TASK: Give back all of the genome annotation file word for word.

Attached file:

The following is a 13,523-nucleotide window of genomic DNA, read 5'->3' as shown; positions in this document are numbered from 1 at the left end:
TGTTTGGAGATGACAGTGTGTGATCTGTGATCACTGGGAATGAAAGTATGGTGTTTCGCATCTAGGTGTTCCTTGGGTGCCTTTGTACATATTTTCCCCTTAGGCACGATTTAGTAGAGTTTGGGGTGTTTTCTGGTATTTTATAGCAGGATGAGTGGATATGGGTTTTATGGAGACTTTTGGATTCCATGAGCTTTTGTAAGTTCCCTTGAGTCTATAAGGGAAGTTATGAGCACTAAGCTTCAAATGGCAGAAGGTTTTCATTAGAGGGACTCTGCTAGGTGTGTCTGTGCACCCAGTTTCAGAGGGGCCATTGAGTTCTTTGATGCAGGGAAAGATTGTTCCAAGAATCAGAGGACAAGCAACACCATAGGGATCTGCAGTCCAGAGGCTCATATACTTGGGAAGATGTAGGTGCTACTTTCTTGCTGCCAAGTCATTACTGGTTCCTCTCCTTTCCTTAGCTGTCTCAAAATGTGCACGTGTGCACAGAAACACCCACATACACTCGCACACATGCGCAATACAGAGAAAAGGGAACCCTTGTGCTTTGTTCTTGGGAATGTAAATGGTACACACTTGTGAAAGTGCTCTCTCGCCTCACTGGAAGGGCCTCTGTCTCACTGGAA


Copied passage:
The following is a 13,523-nucleotide window of genomic DNA, read 5'->3' as shown; positions in this document are numbered from 1 at the left end:
TGTTTGGAGATGACAGTGTGTGATCTGTGATCACTGGGAATGAAAGTATGGTGTTTCGCATCTAGGTGTTCCTTGGGTGCCTTTGTACATATTTTCCCCTTAGGCACGATTTAGTAGAGTTTGGGGTGTTTTCTGGTATTTTATAGCAGGATGAGTGGATATGGGTTTTATGGAGACTTTTGGATTCCATGAGCTTTTGTAAGTTCCCTTGAGTCTATAAGGGAAGTTATGAGCACTAAGCTTCAAATGGCAGAAGGTTTTCATTAGAGGGACTCTGCTAGGTGTGTCTGTGCACCCAGTTTCAGAGGGGCCATTGAGTTCTTTGATGCAGGGAAAGATTGTTCCAAGAATCAGAGGACAAGCAACACCATAGGGATCTGCAGTCCAGAGGCTCATATACTTGGGAAGATGTAGGTGCTACTTTCTTGCTGCCAAGTCATTACTGGTTCCTCTCCTTTCCTTAGCTGTCTCAAAATGTGCACGTGTGCACAGAAACACCCACATACACTCGCACACATGCGCAATACAGAGAAAAGGGAACCCTTGTGCTTTGTTCTTGGGAATGTAAATGGTACACACTTGTGAAAGTGCTCTCTCGCCTCACTGGAAGGGCCTCTGTCTCACTGGAA